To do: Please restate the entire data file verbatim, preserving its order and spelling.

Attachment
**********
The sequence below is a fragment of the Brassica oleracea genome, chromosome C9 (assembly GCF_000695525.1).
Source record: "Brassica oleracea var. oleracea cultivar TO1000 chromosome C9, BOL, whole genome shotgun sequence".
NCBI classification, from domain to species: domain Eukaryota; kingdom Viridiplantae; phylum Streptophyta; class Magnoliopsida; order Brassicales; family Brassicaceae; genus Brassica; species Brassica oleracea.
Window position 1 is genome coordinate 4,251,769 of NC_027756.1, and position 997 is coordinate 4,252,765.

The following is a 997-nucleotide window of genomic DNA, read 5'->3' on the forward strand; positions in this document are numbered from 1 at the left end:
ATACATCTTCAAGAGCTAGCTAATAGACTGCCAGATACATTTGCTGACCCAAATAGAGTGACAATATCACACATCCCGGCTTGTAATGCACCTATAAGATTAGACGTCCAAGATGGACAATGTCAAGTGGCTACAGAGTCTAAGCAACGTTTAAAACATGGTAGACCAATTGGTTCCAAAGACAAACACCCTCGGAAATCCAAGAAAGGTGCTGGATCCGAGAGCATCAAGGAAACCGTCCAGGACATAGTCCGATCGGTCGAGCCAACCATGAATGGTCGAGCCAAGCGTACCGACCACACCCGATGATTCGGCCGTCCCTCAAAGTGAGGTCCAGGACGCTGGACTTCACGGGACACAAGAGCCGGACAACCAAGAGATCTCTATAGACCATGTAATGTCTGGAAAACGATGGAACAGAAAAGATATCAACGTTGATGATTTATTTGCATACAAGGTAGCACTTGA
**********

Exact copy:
The sequence below is a fragment of the Brassica oleracea genome, chromosome C9 (assembly GCF_000695525.1).
Source record: "Brassica oleracea var. oleracea cultivar TO1000 chromosome C9, BOL, whole genome shotgun sequence".
NCBI classification, from domain to species: domain Eukaryota; kingdom Viridiplantae; phylum Streptophyta; class Magnoliopsida; order Brassicales; family Brassicaceae; genus Brassica; species Brassica oleracea.
Window position 1 is genome coordinate 4,251,769 of NC_027756.1, and position 997 is coordinate 4,252,765.

The following is a 997-nucleotide window of genomic DNA, read 5'->3' on the forward strand; positions in this document are numbered from 1 at the left end:
ATACATCTTCAAGAGCTAGCTAATAGACTGCCAGATACATTTGCTGACCCAAATAGAGTGACAATATCACACATCCCGGCTTGTAATGCACCTATAAGATTAGACGTCCAAGATGGACAATGTCAAGTGGCTACAGAGTCTAAGCAACGTTTAAAACATGGTAGACCAATTGGTTCCAAAGACAAACACCCTCGGAAATCCAAGAAAGGTGCTGGATCCGAGAGCATCAAGGAAACCGTCCAGGACATAGTCCGATCGGTCGAGCCAACCATGAATGGTCGAGCCAAGCGTACCGACCACACCCGATGATTCGGCCGTCCCTCAAAGTGAGGTCCAGGACGCTGGACTTCACGGGACACAAGAGCCGGACAACCAAGAGATCTCTATAGACCATGTAATGTCTGGAAAACGATGGAACAGAAAAGATATCAACGTTGATGATTTATTTGCATACAAGGTAGCACTTGA